Why Art is for everyone

Agnes Martin at LACMA


You wake up in the morning to the sound of your alarm clock playing a tune brilliantly disturbing enough to call you out of your sleep. You put your feet down on your shag rug and let it rustle in between your toes as you spring up, off of your memory foam mattress. You pull back the blinds to get an extra boost of motivation from mother nature and let the sun’s rays reflect off of your latest investment- a piece of art you unexpectedly brought from a local artist at a festival last weekend.

As you slip into your perfectly broken-in pair of jeans and pull that 100% cotton tee over your head it silently reaffirms what so many of us Millennials and otherwise hold true- art is unintentionally at the core of our daily lives. From the fibers that smooth over our skin to the magazines we mindlessly flip through. Just like the man who grinds his own coffee beans and the woman who picks flowers from overflown gardens on her way home, we choose to live in a way that feels most authentic. Our lives are at the nexus of art and intention and from that spawn endless ways we reaffirm our appreciation for art.

“All art is a kind of confession, more or less oblique. All artists, if they are to survive, are forced, at last, to tell the whole story; to vomit the anguish up.” -James Baldwin

Much is to be said for those that venture into the depths of their minds to instinctively- or intentionally- create an extension of the human existence. Existing between the parallels of promised success, creative work is a gamble ignited by the fuel of passion. Artists dig deep into themselves to present work out of necessity. They find themselves in these bits of unwarranted pieces and conversation that often raise objections of some sort. Art is scrutinized, critiqued, marveled at, accepted, and judged- all based on a personal experience the viewer has with it- and is then matched against (hopefully) objective views of the artists’ ability. Yet there are two worlds that the artist both separates and protects: the sacred world of creation and the public one of sharing. Somewhere in between, much of the meaning and soul of a work gets lost in translation. The bits and pieces of what remains is heavily clouded by public opinion.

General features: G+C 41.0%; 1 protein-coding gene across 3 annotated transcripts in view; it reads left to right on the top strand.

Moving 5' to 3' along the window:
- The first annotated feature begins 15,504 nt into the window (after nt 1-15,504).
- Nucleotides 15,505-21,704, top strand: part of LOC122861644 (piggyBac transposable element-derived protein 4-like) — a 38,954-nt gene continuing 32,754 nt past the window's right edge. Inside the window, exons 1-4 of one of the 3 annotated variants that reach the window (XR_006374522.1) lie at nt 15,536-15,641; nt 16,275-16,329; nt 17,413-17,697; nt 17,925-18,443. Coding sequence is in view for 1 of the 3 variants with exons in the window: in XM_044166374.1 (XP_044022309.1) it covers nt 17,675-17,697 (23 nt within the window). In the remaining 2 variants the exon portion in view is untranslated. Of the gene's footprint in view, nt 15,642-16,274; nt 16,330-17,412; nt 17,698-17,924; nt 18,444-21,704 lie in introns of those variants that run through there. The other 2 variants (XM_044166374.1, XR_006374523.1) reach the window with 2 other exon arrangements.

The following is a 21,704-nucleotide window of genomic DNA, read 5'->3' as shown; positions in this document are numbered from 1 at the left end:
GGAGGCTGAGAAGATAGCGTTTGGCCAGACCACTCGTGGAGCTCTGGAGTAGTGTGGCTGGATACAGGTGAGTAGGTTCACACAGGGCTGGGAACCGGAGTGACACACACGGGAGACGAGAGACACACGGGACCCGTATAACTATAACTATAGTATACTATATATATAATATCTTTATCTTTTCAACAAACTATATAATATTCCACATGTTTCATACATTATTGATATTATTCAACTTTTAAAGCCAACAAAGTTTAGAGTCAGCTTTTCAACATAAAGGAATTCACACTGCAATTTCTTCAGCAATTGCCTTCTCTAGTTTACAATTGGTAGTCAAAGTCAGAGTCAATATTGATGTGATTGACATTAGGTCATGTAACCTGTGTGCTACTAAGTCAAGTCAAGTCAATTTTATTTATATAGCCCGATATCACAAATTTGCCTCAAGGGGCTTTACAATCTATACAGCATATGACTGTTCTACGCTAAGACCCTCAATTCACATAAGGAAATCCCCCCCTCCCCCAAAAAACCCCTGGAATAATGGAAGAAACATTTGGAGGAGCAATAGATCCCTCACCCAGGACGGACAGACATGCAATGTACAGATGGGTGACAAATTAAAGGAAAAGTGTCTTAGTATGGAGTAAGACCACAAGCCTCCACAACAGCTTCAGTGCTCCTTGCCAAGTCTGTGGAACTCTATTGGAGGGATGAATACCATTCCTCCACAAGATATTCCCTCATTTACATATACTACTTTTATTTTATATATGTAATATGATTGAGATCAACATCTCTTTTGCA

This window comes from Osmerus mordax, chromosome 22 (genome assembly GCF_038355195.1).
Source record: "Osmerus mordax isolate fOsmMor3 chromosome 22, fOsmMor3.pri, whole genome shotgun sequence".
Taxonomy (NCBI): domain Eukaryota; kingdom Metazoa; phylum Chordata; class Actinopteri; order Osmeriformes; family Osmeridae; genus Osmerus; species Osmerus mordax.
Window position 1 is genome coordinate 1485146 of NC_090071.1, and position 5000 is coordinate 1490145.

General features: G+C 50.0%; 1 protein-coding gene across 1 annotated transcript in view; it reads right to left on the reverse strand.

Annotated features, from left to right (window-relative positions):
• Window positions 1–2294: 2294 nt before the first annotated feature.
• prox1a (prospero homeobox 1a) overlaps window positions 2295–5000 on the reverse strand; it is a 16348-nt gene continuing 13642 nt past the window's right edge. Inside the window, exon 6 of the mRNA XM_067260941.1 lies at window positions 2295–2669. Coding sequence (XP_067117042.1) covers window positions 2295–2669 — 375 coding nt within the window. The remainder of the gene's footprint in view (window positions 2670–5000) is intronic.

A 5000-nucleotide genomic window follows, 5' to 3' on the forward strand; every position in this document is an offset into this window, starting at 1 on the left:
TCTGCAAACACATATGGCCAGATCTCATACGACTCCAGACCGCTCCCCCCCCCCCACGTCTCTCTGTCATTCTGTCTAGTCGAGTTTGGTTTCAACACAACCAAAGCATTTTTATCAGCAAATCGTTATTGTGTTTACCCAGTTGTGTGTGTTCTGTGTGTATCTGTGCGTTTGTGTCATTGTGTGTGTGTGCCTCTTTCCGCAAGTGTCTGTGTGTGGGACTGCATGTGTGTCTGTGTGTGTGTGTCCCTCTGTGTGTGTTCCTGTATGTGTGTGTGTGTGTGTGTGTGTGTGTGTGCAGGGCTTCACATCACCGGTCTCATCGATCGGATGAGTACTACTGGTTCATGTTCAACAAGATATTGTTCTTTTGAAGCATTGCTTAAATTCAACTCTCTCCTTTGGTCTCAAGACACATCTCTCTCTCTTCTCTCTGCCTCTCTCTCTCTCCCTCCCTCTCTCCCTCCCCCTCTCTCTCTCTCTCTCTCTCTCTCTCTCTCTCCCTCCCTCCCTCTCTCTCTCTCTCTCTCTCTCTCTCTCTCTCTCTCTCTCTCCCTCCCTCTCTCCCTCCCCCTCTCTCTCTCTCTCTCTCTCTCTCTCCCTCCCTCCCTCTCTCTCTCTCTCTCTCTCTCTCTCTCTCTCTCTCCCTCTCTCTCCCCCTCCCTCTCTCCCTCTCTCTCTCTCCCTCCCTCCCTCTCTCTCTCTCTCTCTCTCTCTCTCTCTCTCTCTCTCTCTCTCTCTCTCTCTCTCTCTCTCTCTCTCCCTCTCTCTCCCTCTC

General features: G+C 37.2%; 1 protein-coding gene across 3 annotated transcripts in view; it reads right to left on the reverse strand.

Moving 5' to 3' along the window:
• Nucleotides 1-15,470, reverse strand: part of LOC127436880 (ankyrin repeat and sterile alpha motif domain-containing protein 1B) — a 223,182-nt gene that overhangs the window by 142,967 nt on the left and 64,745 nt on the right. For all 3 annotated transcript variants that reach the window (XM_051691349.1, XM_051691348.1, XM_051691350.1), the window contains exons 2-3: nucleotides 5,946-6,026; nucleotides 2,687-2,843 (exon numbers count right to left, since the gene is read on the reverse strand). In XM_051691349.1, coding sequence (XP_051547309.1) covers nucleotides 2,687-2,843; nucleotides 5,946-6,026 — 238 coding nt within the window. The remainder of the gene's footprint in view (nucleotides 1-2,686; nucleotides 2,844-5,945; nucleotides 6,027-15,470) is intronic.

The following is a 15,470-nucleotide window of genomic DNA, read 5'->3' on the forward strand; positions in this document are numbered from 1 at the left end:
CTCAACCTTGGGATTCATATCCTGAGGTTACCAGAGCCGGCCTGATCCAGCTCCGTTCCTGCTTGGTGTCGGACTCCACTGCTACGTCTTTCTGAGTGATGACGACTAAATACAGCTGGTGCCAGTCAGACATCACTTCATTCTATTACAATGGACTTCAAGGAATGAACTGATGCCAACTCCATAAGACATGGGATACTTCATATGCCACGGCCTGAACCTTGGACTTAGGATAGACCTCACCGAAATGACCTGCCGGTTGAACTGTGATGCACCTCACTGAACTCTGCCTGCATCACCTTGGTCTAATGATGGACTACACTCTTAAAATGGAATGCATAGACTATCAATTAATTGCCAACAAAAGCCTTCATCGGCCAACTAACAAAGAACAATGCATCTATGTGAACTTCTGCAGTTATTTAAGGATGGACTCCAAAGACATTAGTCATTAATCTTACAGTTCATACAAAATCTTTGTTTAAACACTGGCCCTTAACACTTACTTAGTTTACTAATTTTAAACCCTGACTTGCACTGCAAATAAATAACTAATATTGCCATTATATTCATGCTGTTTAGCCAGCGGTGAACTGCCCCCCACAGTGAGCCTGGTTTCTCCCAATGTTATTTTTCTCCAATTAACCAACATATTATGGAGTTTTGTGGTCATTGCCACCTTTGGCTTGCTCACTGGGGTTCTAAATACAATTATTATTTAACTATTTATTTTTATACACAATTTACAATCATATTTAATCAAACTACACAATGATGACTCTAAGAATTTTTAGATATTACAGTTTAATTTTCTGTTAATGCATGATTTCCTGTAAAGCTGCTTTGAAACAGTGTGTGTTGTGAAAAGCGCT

INSANE VANITY is here to bridge the gap between the work you see before you and the artists’ passion behind the process. We’re here to remind you that art is a conversation with the human experience and isn’t any one thing. Each of us should feel empowered to build personal collections that are reminders of feelings and moments we have with a piece of work. It is for you to experience. It is for you to interpret.

Build a collection; something that really means something to you from someone who cared to make it. The legacy we leave behind will be that of emotions and meanings rather than material objects with no narrative. Find a bit of yourself every day in the art that surrounds you in this beautiful world and dare to awaken an honest self-awareness through each piece.